IMMA (Irish Museum of Modern Art) presents Scene of the Myth, a major solo exhibition by artist Sarah Pierce. Guest curated by Rike Frank and the European Kunsthalle, this expansive exhibition consists of performances, videos, large-scale installations, and archives.
Over recent years, Sarah Pierce has developed a concept she names the ‘community of the exhibition’ to describe how exhibitions have a particular ability to hold us, and works of art, in community. We enter the exhibition with others – other audiences, across generations, geographies and times. Scene of the Mythincludes artworks that bring to the fore this ongoing and discerning interest in community’s tenuous and unavowable bonds, whether it is the community of dementia in No Title (2017), the community of diaspora in Pathos of Distance (2015), or the community of translation in The Question Would Be The Answer To The Question, Are You Happy? (2009-12).
Sarah Pierce lives and works in Dublin, having relocated to Ireland from the US in 2000. Since 2003, Pierce has used the term The Metropolitan Complex to describe her project, characterised by forms of gathering and processes of research and presentation. This practice demonstrates a broad understanding of cultural work and a continual renegotiation of the terms for making art, and the potential for dissent and self-determination. Pierce works with installation, performance, archives, talks and papers; opening these up to the personal and the incidental in ways that challenge received histories and accepted forms. Her interests include radical pedagogies and student work, art historical legacies and figures such as El Lissitzky, August Rodin, and Eva Hesse, and theories of community and love founded in the works of Maurice Blanchot and Georges Bataille.
The patterns of making and thinking that have defined Pierce’s recent practice are explored through the 12 works that the curator, Rike Frank, has brought together. Born out of a fascination with the relationship between narratives that we reproduce and those we wish to leave behind, Scene of the Mythasks what it means to gather, reflect and act in community and the moments through which the narratives and conventions of a historical past are re-constituted in the present.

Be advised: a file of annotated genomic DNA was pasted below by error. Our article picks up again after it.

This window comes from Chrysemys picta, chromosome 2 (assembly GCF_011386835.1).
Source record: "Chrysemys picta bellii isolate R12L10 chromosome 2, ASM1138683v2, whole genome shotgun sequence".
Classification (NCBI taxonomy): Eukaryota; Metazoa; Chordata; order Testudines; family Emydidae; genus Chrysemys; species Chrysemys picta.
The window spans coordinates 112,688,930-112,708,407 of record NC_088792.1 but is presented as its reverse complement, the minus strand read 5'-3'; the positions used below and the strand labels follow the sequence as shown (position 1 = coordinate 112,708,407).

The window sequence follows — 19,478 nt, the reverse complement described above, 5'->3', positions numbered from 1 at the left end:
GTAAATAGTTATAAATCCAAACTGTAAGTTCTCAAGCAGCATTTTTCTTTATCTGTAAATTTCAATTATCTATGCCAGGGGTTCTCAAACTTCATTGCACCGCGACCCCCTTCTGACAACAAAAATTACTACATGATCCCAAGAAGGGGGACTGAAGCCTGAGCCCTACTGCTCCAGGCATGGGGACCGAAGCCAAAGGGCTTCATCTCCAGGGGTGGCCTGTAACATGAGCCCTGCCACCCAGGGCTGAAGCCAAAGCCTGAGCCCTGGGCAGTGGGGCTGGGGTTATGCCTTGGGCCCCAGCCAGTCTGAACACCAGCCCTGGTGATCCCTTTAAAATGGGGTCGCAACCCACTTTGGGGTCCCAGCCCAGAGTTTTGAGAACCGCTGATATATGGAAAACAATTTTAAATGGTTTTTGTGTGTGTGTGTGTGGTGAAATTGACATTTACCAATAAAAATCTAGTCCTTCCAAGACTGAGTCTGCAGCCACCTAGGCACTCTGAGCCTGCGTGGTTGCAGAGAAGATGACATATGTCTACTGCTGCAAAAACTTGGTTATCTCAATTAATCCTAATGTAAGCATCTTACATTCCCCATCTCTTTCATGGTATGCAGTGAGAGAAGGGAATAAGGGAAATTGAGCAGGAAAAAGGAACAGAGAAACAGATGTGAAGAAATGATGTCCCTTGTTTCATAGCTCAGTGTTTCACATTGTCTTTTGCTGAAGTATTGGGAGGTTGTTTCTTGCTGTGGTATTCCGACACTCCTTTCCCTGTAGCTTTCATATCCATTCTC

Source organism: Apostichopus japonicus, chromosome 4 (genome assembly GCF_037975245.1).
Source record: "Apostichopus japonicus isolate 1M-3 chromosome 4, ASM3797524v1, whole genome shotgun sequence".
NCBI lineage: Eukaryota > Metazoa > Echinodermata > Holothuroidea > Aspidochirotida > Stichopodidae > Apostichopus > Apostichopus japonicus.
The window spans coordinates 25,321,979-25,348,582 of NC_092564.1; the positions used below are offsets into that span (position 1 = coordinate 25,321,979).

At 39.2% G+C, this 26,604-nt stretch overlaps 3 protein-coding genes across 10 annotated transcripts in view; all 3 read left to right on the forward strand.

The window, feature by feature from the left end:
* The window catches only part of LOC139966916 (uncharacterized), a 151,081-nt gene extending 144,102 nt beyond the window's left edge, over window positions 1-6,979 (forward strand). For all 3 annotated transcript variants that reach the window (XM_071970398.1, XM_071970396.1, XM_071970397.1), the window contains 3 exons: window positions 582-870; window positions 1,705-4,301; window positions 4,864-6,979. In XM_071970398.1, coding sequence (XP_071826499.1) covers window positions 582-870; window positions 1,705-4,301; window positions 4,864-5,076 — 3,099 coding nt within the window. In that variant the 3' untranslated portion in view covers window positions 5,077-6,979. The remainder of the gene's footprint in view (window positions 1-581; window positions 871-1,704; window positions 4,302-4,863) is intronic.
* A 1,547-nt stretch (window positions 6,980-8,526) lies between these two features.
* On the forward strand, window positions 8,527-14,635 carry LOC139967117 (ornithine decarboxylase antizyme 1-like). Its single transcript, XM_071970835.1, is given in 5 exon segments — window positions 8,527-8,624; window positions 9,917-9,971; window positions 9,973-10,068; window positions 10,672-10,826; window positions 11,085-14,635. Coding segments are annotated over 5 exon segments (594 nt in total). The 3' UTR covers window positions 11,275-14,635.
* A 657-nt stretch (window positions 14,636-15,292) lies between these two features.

The title of the exhibition stems from one of Pierce’s essays in which the artist describes social infrastructures, such as academies and museums, as the sites where knowledges–both inherited and invented–play out. The scene of the myth is not an actual location; it is an occasion. The recurring themes in Pierce’s practice are: Institutes / Protests, Legacies / Exercises, and Communities / Migrations.
Scene of the Myth will also feature a significant selection of projects with students, who appear as performers, demonstrators, and interlocutors throughout the artist’s work. Examples include An Artwork in the Third Person (2009), a set of interviews made with the Dutch Art Institute; Campus (2011), a performance that mirrors communal acts such as teaching, learning, and political protest; and The Square (2017), an experimental ‘play without a script’ that uses Bertolt Brecht’s Lehrstück–or learning play–as a starting point. Pierce will involve student groups in the re-learning and re-staging of these and other key performance works at intervals throughout the exhibition at IMMA.